Anna Samsonov (Foundation Fellow) - Virtual internship with the Smithsonian Cultural Rescue Initiative
I'm an intern with the Smithsonian Cultural Rescue Initiative. I received this position through the State Department's Virtual Student Federal Services program, which allows undergrads to apply for a year-long remote internship with a federal agency; I'm in a group of eight interns from universities nationwide. We're working with the Smithsonian Cultural Rescue Initiative (SCRI) that works to protect cultural heritage threatened by disaster, both domestically and internationally. For example, after the Haiti earthquake in 2010, the Smithsonian partnered with other organizations (USAID, the Haitian Ministry of Culture, etc.) to create the Haiti Cultural Recovery Project. The HCRP not only restored and rehoused over 30,000 artifacts affected by the earthquake, but also trained more than 150 Haitian cultural heritage professionals in disaster risk management. SCRI has had similar projects in Nepal, Syria, Mali, Egypt, and even in New York following Hurricane Sandy.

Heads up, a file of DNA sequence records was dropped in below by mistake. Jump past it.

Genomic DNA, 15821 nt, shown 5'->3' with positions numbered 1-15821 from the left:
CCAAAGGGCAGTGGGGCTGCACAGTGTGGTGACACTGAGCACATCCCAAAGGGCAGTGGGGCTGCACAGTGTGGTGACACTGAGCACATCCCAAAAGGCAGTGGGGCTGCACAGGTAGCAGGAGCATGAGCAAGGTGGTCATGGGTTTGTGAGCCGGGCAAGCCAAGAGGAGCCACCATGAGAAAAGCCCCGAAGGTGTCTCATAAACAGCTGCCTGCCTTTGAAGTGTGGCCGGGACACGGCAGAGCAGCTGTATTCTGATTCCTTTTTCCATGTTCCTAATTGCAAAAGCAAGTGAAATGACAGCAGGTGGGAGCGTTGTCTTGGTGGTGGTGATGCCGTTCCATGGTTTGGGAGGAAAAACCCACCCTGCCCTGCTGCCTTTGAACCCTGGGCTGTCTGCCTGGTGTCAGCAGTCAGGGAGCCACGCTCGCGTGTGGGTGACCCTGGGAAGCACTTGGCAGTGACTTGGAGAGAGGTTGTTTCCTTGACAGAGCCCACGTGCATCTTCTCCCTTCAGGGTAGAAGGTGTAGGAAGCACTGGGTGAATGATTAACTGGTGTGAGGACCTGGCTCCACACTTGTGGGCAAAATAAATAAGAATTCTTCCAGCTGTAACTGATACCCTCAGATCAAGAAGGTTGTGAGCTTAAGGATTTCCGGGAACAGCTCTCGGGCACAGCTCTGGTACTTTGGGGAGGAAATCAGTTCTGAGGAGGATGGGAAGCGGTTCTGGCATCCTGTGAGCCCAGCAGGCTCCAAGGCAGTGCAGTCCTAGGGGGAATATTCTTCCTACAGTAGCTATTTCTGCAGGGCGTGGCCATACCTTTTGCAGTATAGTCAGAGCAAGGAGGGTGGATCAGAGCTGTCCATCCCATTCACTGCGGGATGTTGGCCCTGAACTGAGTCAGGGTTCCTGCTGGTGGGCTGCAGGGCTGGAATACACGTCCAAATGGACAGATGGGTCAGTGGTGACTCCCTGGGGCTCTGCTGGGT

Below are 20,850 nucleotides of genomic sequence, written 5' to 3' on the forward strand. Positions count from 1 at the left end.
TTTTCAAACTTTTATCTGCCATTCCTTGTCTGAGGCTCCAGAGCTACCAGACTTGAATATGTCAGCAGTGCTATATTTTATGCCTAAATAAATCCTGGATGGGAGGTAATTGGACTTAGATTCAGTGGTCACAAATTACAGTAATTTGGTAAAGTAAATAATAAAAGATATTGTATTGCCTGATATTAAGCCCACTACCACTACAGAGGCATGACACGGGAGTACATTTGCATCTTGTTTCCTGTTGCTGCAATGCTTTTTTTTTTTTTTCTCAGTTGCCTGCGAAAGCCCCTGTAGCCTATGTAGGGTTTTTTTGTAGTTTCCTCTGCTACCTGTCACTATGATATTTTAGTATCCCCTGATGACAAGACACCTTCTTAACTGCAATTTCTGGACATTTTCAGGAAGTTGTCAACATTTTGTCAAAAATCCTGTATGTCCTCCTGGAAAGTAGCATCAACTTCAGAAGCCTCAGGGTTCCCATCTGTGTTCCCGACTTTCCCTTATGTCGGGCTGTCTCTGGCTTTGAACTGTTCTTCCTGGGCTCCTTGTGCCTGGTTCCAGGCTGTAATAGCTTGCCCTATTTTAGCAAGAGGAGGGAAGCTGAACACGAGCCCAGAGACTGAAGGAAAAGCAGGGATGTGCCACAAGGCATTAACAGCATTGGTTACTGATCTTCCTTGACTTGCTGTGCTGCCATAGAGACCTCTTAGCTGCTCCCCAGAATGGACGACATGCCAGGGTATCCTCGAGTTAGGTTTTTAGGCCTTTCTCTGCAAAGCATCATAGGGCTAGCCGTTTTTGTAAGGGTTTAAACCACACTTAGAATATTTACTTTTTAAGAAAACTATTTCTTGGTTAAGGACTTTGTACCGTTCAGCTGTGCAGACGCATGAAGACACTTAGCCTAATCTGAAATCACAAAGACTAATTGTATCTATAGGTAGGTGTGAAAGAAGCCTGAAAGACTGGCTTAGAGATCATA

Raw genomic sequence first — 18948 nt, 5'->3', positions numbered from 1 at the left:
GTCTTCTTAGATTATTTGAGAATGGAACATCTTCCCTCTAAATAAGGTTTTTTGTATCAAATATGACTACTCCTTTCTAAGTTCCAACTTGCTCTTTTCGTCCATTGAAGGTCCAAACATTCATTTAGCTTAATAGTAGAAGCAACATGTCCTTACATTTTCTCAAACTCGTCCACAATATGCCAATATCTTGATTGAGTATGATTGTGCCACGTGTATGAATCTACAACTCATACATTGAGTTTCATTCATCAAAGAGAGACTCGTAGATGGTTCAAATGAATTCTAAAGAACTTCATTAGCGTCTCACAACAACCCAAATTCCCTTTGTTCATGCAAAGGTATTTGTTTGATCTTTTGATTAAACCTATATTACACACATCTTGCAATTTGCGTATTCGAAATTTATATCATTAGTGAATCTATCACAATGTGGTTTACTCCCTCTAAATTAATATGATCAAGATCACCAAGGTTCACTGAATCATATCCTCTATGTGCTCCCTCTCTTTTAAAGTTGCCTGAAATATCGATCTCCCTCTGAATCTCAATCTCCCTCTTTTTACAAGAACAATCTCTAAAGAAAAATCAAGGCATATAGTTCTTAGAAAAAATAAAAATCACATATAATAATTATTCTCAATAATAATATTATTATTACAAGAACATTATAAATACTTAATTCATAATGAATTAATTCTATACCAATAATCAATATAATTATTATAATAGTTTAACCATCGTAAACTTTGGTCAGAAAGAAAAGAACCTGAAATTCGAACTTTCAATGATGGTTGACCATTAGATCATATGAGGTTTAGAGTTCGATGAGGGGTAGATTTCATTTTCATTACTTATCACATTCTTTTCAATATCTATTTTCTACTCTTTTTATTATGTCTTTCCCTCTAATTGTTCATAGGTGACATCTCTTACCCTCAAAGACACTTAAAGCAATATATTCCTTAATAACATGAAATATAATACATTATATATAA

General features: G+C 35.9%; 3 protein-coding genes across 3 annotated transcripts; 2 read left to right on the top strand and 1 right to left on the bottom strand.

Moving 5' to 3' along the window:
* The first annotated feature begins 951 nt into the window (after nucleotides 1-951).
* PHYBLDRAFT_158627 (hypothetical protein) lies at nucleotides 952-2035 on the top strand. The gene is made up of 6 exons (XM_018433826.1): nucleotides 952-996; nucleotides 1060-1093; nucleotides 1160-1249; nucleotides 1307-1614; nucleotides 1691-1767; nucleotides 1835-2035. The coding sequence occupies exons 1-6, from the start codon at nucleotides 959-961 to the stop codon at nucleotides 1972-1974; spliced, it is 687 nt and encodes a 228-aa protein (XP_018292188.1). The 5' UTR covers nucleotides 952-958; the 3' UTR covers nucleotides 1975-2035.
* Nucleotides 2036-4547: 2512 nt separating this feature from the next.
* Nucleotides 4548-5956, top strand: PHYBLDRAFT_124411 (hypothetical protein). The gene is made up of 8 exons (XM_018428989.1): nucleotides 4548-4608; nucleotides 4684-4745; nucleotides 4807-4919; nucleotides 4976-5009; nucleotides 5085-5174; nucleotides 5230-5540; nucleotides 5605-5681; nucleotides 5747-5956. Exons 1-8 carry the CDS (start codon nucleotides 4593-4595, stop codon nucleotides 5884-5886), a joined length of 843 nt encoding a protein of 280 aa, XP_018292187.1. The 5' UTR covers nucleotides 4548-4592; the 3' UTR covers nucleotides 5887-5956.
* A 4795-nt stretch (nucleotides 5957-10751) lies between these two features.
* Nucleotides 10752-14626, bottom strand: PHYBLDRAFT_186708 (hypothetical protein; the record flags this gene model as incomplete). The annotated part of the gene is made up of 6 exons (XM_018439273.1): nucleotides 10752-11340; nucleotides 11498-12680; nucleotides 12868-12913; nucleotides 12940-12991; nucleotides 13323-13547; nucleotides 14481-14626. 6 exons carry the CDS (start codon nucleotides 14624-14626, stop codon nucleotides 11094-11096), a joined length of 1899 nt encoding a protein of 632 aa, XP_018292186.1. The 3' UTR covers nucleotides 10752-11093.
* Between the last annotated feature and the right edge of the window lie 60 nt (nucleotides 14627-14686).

SCRI does a lot of work with tangible cultural heritage, but there has been only limited research done on the intersection of disasters and intangible cultural heritage (ex. festivals, oral traditions, or knowledge concerning nature or the universe). This is where my intern cohort comes in. Our supervisor, Dr. Nana Kaneko, is an ethnomusicologist who studied the role of intangible cultural heritage in Japan after the 2011 earthquake/tsunami, and our intern group is helping to continue that research on a larger scale; we want to understand how intangible cultural heritage can be used successfully--or unsuccessfully--in disaster recovery. This semester, we are spending most of our time finding case studies of relevant intangible cultural heritage use in disasters or emergencies, in hopes of informing SCRI and other emergency response organizations of how culture can be effectively used to minimize trauma, increase community cohesion, provide emotional support, etc.
At the end of October, SCRI is sending a response team to the Bahamas to help in recovery from Hurricane Dorian. Communication about cultural damage on the islands is very limited, as official news sources are reporting on other aspects of the disaster, so the team doesn't necessarily know what sort of response they should prepare--the contacts the Smithsonian has in the area don't have any information. So, we, as interns, have been tasked with searching the news and social media for instances of cultural heritage destruction so that the team can be briefed as much as possible in advance.